By Jake Pollard
There have been numerous calls for calm and cool heads in the often-heated debate around gambling regulations in Great Britain. Things are reaching a crescendo, especially due to the highly emotive nature of topics under discussion – addiction, debt, children being exposed to gambling an early age and, in some tragic cases, suicide have all been linked to the industry by its critics.
The highly critical – and occasionally unjustified – media coverage that has followed the industry in recent years, adding to an already toxic situation.
The recent claims that the Prime Minister and his senior adviser Dominic Cummings want to see action taken and have vowed to get involved in the upcoming Gambling Act review adds to the sense that trouble may be brewing for operators.
The reasons for the antagonism between the pro- and anti-gambling sides are longstanding. The amounts of money involved, the (at times devastating) impact problem gambling can have on those affected, the industry’s business models or the simple fact that gambling is an easy sector to oppose when it comes to public opinion and support.
Over the years the industry’s response to criticism has also been poor; the fixed odds betting terminals saga being the most high profile setting during which the industry, through its trade body at the time the Association of British Bookmakers, came across as particularly tone-deaf to the public mood and the image it was projecting.
The Betting and Gaming Council has replaced the ABB and is much more proactive in committing to improving responsible gambling practices and ensuring player safety.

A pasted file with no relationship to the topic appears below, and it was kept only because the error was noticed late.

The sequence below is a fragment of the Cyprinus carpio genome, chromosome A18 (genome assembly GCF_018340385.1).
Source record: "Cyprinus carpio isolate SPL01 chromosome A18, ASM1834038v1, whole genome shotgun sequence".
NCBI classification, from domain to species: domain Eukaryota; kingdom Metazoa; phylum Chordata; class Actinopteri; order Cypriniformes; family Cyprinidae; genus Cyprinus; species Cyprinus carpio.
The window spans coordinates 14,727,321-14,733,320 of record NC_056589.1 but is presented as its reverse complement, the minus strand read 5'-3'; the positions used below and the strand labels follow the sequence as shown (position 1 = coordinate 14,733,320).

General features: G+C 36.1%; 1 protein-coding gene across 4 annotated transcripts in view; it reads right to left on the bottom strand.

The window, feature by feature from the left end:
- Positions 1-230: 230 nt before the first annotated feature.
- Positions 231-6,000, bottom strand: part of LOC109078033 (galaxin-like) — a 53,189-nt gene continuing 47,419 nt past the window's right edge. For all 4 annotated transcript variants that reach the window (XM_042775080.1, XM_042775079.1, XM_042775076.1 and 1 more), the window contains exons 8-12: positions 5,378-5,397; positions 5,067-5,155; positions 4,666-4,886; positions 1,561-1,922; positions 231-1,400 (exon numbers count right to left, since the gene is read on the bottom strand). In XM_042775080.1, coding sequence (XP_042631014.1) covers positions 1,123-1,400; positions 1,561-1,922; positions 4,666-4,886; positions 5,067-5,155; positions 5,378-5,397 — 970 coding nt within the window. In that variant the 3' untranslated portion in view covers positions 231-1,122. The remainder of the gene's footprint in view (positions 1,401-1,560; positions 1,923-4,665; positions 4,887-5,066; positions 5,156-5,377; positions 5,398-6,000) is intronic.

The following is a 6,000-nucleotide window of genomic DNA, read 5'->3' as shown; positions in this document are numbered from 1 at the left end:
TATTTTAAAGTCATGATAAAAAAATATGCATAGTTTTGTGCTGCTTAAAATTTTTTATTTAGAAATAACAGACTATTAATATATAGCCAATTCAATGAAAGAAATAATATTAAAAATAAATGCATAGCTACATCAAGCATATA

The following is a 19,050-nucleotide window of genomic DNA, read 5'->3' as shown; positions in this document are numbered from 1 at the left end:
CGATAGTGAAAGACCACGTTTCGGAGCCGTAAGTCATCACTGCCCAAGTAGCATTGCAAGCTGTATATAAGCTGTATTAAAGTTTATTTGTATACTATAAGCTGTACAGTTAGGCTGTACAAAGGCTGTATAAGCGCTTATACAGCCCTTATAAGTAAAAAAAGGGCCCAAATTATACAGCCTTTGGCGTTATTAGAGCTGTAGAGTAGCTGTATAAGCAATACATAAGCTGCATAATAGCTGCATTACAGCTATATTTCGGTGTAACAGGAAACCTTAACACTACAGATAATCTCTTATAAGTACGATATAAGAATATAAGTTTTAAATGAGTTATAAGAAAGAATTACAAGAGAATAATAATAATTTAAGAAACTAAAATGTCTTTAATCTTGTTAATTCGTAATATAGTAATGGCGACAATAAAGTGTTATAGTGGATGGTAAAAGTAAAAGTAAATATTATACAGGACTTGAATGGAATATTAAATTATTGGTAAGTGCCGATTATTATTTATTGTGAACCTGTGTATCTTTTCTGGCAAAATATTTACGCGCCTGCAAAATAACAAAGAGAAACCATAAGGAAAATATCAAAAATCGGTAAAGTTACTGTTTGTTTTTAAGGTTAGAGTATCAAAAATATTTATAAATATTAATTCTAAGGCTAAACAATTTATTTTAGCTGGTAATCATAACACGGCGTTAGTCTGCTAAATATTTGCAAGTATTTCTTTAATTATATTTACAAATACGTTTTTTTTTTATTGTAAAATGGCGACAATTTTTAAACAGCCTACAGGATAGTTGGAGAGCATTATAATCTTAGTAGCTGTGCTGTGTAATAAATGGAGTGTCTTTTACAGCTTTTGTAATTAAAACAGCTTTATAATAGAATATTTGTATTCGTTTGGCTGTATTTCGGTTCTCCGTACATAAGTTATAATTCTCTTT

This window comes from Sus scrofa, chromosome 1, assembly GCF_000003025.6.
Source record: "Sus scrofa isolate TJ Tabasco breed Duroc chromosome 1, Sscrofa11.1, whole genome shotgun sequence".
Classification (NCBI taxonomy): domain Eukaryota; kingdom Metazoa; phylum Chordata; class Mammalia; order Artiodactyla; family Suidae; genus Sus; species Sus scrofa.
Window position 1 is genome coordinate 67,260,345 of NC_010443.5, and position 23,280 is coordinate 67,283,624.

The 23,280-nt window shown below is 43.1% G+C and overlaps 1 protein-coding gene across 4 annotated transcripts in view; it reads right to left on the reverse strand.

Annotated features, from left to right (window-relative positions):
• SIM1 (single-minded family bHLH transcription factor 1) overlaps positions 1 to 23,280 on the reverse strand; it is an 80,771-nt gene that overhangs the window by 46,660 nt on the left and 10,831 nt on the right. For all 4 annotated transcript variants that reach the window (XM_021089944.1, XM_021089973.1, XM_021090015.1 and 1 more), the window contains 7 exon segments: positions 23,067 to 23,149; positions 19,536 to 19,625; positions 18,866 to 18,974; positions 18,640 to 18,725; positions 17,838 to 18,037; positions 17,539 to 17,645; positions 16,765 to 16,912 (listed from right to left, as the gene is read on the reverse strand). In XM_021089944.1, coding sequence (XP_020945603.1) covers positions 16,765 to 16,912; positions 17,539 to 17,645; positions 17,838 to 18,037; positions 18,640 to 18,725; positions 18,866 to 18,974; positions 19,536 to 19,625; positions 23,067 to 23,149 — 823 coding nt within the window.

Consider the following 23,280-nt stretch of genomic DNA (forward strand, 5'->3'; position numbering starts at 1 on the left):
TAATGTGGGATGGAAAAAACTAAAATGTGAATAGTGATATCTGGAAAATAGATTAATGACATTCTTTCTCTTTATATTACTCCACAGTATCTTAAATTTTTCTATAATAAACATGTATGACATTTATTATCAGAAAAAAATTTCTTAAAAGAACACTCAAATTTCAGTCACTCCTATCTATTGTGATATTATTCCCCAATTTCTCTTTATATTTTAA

Opening communication channels?
However, the criticisms and calls for further-reaching reforms from the All-Party Parliamentary Group for Gambling-related Harm (APPG-GRH), the House of Lords’ Select Committee on the Social and Economic Impact of the Gambling Industry and campaigning groups such as Clean Up Gambling, have not abated. In fact, they are even more adamant and claim the changes implemented by BCG members are largely cosmetic and don’t go far enough.
In such a volatile context it is worth asking if the industry is being criticised no matter what it does. After all, the BGC has coordinated efforts to cut down on levels of advertising, step in if customers show signs of excessive play, and most recently agreed to implement changes to game design, including slot spin speeds.
The news that former MP and deputy leader of the Labour Party Tom Watson has joined Paddy Power and Betfair parent Flutter as an advisor has also been criticised, with some pointing to his past criticisms of the bookmaker and the industry in general. Some might also argue it a good thing that a major operator is hiring a former politician – and a critical one at that – to oversee efforts to raise standards.